Controlling absenteeism

May 1, 2007
Excessive absenteeism and/or tardiness can cause both emotional and financial problems for many dental offices.

by Bent Ericksen and Tim Twigg

Excessive absenteeism and/or tardiness can cause both emotional and financial problems for many dental offices. In 2005, a national survey found that the average annual cost to employers was $660 per employee. Add to that the staff stress of having to assume the absent person’s workload or arrange for a temp to fill in on a moment’s notice, and you’ll find that morale and production in the dental office are negatively affected.

Another survey designed to determine the reasons for the unscheduled absences showed that 35 percent of employees are absent for personal illness, 24 percent for family issues, 18 percent for personal reasons, 12 percent for stress, and 11 percent think they are simply entitled to the time off.

Employees were absent for reasons other than personal illness 65 percent of the time. In a survey conducted by Career Builder, results showed that 62 percent of managers did not believe many sick day alibis. Believe it or not, some excuses employees offered for not coming to work were: “I was poisoned by my mother-in-law,” “I broke my leg snowboarding off my roof while drunk,” and “A skunk got into my house and sprayed all my uniforms and the smell got me sick.”

Many employers find that “presenteeism” is also a concern. Presenteeism happens when sick people show up for work. They are less productive, and they pass along contagious illnesses to co-workers and patients, which also negatively affects morale and production.

There are many reasons employees come to work when they really should stay home to recuperate. They feel loyal and devoted to the practice; they are afraid of falling behind in their work or that other employees will not do it well enough; or the financial impact of reduced pay is heavy. Other reasons may be that they have used all their paid sick time and do not want to use their vacation time (if any is left), or they are afraid of disciplinary action. (A 2006 CCH survey found that disciplinary action is still the number one program to help control high rates of absences.)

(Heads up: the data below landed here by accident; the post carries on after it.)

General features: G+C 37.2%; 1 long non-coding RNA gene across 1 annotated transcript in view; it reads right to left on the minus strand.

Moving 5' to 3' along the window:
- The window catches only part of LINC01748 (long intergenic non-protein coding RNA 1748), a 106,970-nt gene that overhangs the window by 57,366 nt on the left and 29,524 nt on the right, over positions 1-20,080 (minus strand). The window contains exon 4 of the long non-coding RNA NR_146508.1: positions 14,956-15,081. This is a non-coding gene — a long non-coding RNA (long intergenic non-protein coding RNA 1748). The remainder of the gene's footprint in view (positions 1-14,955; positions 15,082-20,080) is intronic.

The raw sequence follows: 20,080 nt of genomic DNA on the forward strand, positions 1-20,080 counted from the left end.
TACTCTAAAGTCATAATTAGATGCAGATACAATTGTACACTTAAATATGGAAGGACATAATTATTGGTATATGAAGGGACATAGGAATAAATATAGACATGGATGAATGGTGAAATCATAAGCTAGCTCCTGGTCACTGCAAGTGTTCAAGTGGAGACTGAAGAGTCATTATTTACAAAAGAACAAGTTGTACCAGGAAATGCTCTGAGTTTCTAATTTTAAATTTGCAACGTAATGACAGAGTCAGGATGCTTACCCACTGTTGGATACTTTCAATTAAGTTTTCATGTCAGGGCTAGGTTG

A recent study, “Fatigue in the U.S. Workforce: Prevalence and Implications for Lost Productive Work Time,” reported in the Journal of Occupational and Environmental Medicine, indicated that health-related, reduced-work performance - also known as presenteeism - caused a loss of concentration, repeating (or rechecking) a job, working slower than usual, feeling fatigued or not working, and increasing the time it takes between arriving at work and starting to work.

To that add being late for work, making technical and financial mistakes, and infecting other employees - and the cycle repeats itself. Take into consideration that as other employees become ill, they may have to use paid sick leave or vacation time or take unpaid time off.

A solution

How do you effectively manage and instill the respect and work ethic that motivates employees to report to work when they are not ill and encourages them to stay home when they are ill?

Have a written sick leave policy that communicates the attendance goals of the practice. The policy should include:

  • What constitutes an unacceptable attendance record. That would include time off for illness as well as personal time off for reasons other than illness. Your paid sick leave benefit should provide a certain number of days off when ill, usually six to seven days a year for full-time employees. Any time over that could be considered excessive. Government mandated time off, such as the Family and Medical Leave Act (FMLA), cannot be classified as “unacceptable” and should not be regarded as such.
  • How to report an absence. This would include the name and number of the person to call. Employees are to contact that person as soon as they become aware that they cannot report to work so as to decrease the adverse impact on the practice.
  • At what point does the sick time become a medical leave of absence? This usually happens after four to five days of absence. Some leaves are legally mandated and some are not. For example, if the employer has 50 or more employees, and therefore must adhere to the requirements of the FMLA, a leave must usually be granted. However, if an employee requests a Personal Leave of Absence due to illness, such a leave is often discretionary.